Share the Technology

The Used Computer Mall

More Recycling Information from OPP

More Recycling Information from OCAPP

Ohio EPA list of Computer and other Electronics Recyclers

This list was compiled by the Office of Compliance Assistance & Pollution Prevention. Sources for these listings include the list of companies who have contacted the Ohio EPA, as well as existing lists and directories and the U.S. EPA list of computer recyclers. These companies have identified themselves as recyclers of computers and/or electronic components.

Each business was contacted for current status, confirmation on location and details on services offered. Please note that this list is only a partial representation of recyclers and is updated periodically. This list should not be seen as an endorsement or approval of the businesses by Ohio EPA. Users of this list are encouraged to research the compliance status of any business they utilize. If you wish to be added to the list, or if you have any questions contact the Office of Compliance Assistance & Pollution Prevention

Most of the companies listed recycle only computers, but some may accept other electronic components as well. Some companies recycles only monitors, and this will be indicated at the bottom of the specific listing. You might also want to check the Ohio EPA's Fluorescent Lamp and Ballast Recyclers List since some fluorescent lamp recyclers are now recycling CRTs.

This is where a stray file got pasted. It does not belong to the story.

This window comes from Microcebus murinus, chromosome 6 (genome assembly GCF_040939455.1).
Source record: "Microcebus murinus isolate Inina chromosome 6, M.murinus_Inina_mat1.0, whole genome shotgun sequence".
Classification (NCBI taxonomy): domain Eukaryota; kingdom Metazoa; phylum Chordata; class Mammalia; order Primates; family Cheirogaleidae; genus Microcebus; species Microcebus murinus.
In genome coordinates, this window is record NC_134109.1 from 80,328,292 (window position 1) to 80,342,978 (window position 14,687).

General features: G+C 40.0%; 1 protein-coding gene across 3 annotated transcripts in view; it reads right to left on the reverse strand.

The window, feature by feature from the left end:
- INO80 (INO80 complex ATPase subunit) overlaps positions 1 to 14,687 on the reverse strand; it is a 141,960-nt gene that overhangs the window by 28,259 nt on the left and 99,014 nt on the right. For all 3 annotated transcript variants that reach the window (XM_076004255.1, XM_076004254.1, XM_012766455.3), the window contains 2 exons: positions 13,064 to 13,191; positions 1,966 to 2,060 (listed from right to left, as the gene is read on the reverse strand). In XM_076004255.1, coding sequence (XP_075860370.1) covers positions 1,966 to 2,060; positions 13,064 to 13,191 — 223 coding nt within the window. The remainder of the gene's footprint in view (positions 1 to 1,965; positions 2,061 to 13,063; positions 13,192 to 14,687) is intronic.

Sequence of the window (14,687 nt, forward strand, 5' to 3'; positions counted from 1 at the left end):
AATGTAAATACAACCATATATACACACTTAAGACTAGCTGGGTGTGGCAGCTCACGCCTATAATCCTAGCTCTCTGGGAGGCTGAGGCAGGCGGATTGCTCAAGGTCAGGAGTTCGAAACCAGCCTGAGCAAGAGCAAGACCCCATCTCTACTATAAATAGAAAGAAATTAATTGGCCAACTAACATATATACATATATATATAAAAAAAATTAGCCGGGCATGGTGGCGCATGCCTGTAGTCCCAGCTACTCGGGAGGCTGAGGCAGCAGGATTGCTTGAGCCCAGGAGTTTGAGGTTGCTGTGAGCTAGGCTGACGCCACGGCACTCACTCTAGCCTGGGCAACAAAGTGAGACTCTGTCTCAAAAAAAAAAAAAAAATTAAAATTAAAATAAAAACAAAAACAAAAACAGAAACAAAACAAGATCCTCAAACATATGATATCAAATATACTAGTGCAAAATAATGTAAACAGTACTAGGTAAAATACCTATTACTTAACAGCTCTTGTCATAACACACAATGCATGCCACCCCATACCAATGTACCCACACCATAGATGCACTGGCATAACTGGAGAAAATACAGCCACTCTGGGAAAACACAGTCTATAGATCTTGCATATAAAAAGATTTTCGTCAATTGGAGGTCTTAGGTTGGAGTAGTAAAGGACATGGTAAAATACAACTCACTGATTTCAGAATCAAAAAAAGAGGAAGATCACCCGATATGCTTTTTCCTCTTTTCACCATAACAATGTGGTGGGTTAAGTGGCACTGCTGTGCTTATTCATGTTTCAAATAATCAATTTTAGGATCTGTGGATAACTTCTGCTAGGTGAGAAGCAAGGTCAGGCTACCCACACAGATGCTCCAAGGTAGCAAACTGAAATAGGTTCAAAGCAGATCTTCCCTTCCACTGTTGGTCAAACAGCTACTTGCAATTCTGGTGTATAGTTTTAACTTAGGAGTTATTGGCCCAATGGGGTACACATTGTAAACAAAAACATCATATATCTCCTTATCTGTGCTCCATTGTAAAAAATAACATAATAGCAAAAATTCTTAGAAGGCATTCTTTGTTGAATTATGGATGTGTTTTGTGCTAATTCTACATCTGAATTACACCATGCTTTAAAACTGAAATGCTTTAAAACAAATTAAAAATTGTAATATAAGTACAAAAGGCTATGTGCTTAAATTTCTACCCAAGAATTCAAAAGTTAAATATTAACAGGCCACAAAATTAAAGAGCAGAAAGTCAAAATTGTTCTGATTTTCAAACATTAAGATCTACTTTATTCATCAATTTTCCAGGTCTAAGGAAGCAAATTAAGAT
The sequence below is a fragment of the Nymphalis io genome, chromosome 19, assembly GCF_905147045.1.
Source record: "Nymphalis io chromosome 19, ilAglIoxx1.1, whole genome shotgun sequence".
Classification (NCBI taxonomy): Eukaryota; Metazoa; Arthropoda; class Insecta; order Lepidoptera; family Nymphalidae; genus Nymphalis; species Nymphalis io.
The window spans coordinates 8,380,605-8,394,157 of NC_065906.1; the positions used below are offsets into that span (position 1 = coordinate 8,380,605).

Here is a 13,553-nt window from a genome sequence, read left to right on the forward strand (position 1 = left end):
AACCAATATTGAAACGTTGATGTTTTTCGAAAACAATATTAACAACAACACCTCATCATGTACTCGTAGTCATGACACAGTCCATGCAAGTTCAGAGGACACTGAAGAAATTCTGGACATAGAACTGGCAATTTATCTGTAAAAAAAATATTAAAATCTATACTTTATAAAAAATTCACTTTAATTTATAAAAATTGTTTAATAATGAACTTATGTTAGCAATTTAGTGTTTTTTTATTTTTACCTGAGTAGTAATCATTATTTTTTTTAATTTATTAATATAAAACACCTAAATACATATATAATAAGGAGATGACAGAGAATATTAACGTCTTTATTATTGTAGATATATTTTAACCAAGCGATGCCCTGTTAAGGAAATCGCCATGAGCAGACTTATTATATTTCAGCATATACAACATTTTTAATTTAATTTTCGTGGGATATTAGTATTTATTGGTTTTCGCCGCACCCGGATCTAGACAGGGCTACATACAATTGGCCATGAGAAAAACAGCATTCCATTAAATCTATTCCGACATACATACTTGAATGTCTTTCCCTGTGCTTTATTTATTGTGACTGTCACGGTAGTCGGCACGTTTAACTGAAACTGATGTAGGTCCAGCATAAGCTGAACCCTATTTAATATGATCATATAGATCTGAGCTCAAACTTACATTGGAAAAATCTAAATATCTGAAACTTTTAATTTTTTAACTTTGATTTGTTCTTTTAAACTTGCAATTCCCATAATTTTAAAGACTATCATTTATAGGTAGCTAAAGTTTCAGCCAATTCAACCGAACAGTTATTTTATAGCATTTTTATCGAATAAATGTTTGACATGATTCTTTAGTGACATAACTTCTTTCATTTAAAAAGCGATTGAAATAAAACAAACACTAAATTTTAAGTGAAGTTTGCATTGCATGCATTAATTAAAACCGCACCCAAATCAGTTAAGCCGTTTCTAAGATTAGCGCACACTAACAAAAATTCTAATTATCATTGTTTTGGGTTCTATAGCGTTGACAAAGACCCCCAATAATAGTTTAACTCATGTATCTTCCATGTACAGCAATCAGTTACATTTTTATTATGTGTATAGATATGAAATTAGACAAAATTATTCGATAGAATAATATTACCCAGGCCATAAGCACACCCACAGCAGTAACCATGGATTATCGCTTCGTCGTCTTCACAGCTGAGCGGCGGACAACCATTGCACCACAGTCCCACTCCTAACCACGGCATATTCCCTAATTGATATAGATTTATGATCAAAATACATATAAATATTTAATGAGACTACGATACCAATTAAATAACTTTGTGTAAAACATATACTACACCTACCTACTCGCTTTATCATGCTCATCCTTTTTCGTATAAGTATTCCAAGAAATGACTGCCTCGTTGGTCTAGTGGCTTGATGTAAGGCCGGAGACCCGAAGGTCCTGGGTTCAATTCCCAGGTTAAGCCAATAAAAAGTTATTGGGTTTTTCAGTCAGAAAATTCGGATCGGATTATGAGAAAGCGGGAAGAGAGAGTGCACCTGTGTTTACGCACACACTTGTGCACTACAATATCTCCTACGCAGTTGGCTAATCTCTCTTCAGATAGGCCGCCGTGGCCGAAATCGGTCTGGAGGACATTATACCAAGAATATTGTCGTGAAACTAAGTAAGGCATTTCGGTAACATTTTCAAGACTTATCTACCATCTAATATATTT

For further recycling information, you can check the Ohio Dept. of Natural Resources - Recycle Ohio WWW page

Also see the Electronics Recycling Initiative, developed by the National Recycling Coalition and the National Electronics Product Stewardship Initiative facilitated by the Center for Clean Products and Clean Technologies at the University of Tennessee.


Ohio’s Materials Exchange (OMEx)

A material exchange is a service which promotes the use of one company’s un-wanted material as another’s raw material. It is an information clearinghouse for available by-products, virgin products and other forms of unwanted industrial materials. A material exchange identifies both producers and markets for solid and hazardous materials.


List Servers

CompRecycle Listserv

A national computer recycling listserv. To subscribe to the list, send e-mail to:
listproc@mcfeeley.cc.utexas.edu 
- Leave the Subject line blank
- In the Message Text area enter: "sub CompRecycle Your name"